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Richard Jackson

Other Pennsylvania Cases with Perjury or False Accusation
On September 21, 1997, 38-year-old Alvin Davis was found stabbed to death in his apartment in Upper Darby, Pennsylvania.

Two bloody fingerprints on a fan near Davis’s body were the only evidence collected.

Police questioned 40-year-old Richard “Riky” Jackson, a Philadelphia hair stylist and Davis’s sometimes lover. Jackson had voluntarily gone to the police and told them he was with Davis the night before he died, but said he had nothing to do with the murder.

Nonetheless, Jackson was charged with murdering Davis after police concluded that Jackson had left the two bloody fingerprints.

In September 1998, Jackson went to trial in Delaware County Court. The prosecution called three experts who identified the prints as Jackson’s—Upper Darby police Sgt. Anthony Paparo, Delaware County police Detective William Welsh, and Jon Creighton, a fingerprint examiner from Vermont who was certified by the International Association of Identification (IAI).

Jackson’s attorney, Michael Malloy, presented the testimony of Vernon McCloud, who spent 40 years as a fingerprint examiner for several federal agencies, and George Wynn, a former FBI fingerprint examiner. Both testified that the bloody fingerprints were not Jackson’s.

Jackson testified that he and Davis were casual lovers and that they had been together the night before Davis was killed. Jackson denied any involvement in the crime.

On September 24, 1998, the jury convicted Jackson of first-degree murder and abuse of a corpse. He was sentenced to life in prison without parole.

Wynn and McCloud subsequently asked the IAI to review the case, calling it a “gross miscarriage of justice.” McCloud said at the time, “I have never been more shocked in my life than when they found this fellow guilty based on those fingerprints.”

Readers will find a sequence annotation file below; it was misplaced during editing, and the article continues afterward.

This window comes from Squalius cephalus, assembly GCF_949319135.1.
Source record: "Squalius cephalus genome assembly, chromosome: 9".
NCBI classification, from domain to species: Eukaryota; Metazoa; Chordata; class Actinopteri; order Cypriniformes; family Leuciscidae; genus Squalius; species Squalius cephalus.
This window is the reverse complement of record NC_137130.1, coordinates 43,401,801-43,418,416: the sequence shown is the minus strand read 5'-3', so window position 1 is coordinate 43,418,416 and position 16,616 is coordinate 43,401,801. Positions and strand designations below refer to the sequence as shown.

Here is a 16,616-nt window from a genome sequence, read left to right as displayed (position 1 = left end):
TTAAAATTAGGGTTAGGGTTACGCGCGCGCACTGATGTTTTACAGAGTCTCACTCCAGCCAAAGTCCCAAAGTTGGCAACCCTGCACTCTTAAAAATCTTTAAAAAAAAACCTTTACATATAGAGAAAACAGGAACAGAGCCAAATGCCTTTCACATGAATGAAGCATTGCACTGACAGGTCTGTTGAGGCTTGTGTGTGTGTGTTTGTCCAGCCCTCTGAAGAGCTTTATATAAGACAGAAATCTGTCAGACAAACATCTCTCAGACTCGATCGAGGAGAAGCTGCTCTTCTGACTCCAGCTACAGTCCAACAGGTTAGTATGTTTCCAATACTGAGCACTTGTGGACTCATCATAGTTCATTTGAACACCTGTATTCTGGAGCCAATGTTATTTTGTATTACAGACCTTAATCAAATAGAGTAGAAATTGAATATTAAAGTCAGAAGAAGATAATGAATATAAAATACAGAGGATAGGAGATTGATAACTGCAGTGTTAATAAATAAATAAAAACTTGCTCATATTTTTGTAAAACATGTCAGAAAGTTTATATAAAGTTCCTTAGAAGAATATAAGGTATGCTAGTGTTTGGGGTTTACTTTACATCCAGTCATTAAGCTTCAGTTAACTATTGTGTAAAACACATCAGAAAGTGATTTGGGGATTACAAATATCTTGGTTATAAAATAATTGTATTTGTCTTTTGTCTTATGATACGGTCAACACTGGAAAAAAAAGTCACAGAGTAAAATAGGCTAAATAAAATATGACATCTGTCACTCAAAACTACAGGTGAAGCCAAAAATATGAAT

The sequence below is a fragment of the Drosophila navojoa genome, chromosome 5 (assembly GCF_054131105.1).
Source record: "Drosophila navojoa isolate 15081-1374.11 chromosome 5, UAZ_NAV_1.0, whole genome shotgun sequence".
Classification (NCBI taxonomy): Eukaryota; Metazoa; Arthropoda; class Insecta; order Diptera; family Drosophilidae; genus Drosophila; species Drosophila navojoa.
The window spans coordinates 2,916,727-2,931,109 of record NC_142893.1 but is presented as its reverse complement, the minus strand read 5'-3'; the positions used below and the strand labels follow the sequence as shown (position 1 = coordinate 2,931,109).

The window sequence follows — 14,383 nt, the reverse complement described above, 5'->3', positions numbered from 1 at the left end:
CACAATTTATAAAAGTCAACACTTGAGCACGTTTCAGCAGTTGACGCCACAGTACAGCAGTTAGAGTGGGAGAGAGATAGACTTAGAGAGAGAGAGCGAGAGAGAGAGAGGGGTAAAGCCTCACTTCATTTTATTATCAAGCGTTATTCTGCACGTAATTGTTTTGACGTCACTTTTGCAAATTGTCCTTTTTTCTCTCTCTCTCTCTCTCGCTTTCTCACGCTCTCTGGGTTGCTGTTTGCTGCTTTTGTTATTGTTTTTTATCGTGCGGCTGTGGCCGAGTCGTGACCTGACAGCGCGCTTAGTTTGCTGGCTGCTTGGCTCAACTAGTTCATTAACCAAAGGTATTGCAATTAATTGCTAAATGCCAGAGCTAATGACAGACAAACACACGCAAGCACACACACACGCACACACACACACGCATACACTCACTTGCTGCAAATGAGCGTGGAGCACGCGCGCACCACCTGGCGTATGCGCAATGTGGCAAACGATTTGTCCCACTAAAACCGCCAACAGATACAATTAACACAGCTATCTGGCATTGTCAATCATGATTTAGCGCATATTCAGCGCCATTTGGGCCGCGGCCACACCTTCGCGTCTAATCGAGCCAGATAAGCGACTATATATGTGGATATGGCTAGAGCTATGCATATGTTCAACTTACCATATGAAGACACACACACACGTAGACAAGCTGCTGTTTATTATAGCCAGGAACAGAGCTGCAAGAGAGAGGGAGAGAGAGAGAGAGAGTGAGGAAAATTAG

A panel of IAI experts investigated Creighton’s work and his testimony and concluded that he was wrong. Creighton admitted he had made a mistake. The IAI took the unusual and harshest step possible—it decertified Creighton as an examiner in the association.

In August 1999, Malloy filed a motion for a new trial, citing the IAI findings. In November 1999, after another expert retained by the prosecution examined the evidence and concluded the prints were not Jackson’s, Malloy and Delaware County District Attorney Patrick Meehan jointly requested the fingerprint evidence be sent to the FBI for examination. Court Judge George Koudelis granted the request.

On December 23, 1999, Judge Koudelis vacated Jackson’s conviction when the FBI concluded the prints were not Jackson’s. Jackson was released after posting $1 bail. District Attorney Meehan said the prints were the “keystone of the prosecution’s case” against Jackson and that without them, “there’s no credible basis to accuse him.”

On March 7, 2000, the prosecution dismissed the charges. In July 2000, Jackson filed a federal civil rights lawsuit seeking damages from Upper Darby and Delaware County as well as the officers involved in the case.

Ultimately, all defendants except Sgt. Paparo were dismissed. And in 2003, following a trial of the lawsuit, the jury found in favor of Paparo.

– Maurice Possley

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Posting Date:  Before June 2012
Last Updated: 3/18/2019
Most Serious Crime:Murder
Additional Convictions:Other Violent Felony
Reported Crime Date:1997
Sentence:Life without parole
Age at the date of reported crime:40
Contributing Factors:False or Misleading Forensic Evidence, Perjury or False Accusation
Did DNA evidence contribute to the exoneration?:No